A pregnant woman's emotions can be up and down, but the rollercoaster ride has a limit. "More than 70 percent of pregnant women experience mood swings," says McAllister. "However, if you feel depressed for more than two weeks, call your doctor or midwife."
While some spotting can be normal, bleeding in the first trimester can signal a serious problem. "[Bleeding] can be a sign of an ectopic pregnancy," says McAllister. "Other symptoms include cramps, tenderness in the lower abdomen, shoulder pain, nausea and lower back pain."
We've all heard the killer morning sickness stories, but sometimes vomiting can be a red flag. "Call your doctor or midwife if you have lost more than two pounds, vomit bright red or black blood, vomit more than four times in one day, or can't keep fluids down for more than a day," advises McAllister. "Less than 1 percent of pregnant women develop a condition called hyperemesis gravidarum -- nausea and vomiting that is so severe the mom-to-be isn't able to consume enough nutrients and calories."
Irregular bowel movements often come with the territory during pregnancy, but there is normal constipation and abnormal constipation. "If you have severe constipation, or if it's accompanied by abdominal pain or alternates with diarrhea, or if you pass mucus or blood, call your doctor or midwife immediately," says McAllister.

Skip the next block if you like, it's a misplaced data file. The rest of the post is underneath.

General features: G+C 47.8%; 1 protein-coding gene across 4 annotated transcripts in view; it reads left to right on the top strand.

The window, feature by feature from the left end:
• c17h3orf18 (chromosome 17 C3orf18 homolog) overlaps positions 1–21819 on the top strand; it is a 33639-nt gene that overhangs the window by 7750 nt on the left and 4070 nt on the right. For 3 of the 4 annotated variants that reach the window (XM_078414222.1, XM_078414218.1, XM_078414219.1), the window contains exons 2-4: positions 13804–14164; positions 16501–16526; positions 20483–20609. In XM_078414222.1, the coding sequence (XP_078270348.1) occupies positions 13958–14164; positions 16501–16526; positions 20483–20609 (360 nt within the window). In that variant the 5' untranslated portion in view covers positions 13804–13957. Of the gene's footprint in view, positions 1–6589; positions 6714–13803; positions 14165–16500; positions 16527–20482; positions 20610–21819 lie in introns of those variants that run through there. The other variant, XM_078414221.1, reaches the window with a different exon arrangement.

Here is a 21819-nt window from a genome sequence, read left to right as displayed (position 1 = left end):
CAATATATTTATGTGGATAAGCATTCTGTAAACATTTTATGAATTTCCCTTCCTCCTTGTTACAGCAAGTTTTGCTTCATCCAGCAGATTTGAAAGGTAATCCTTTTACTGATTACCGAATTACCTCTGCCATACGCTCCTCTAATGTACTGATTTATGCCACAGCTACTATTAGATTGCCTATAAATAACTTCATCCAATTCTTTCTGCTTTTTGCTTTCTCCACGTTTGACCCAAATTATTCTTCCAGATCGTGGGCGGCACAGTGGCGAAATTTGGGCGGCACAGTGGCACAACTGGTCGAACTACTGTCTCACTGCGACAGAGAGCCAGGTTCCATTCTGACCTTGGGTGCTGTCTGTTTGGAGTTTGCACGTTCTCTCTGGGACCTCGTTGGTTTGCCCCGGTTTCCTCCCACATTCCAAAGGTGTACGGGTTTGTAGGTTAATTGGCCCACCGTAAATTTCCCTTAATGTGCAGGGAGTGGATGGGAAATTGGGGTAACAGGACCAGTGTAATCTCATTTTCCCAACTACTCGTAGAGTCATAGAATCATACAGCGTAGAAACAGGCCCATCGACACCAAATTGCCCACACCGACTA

Garden-variety headaches come and go, and are often harmless. "But if you have a migraine or a headache that feels unlike any that you've ever felt before, call your doctor or midwife," says McAllister. "Also call if your headache is sudden, explosive, occurs after you've fallen or hit your head, or if it's accompanied by fever or a stiff neck, vision changes or slurred speech, or nasal congestion, dental pain or pain underneath your eyes."
Stay tuned for "When to Call the Doctor During the Second Trimester."
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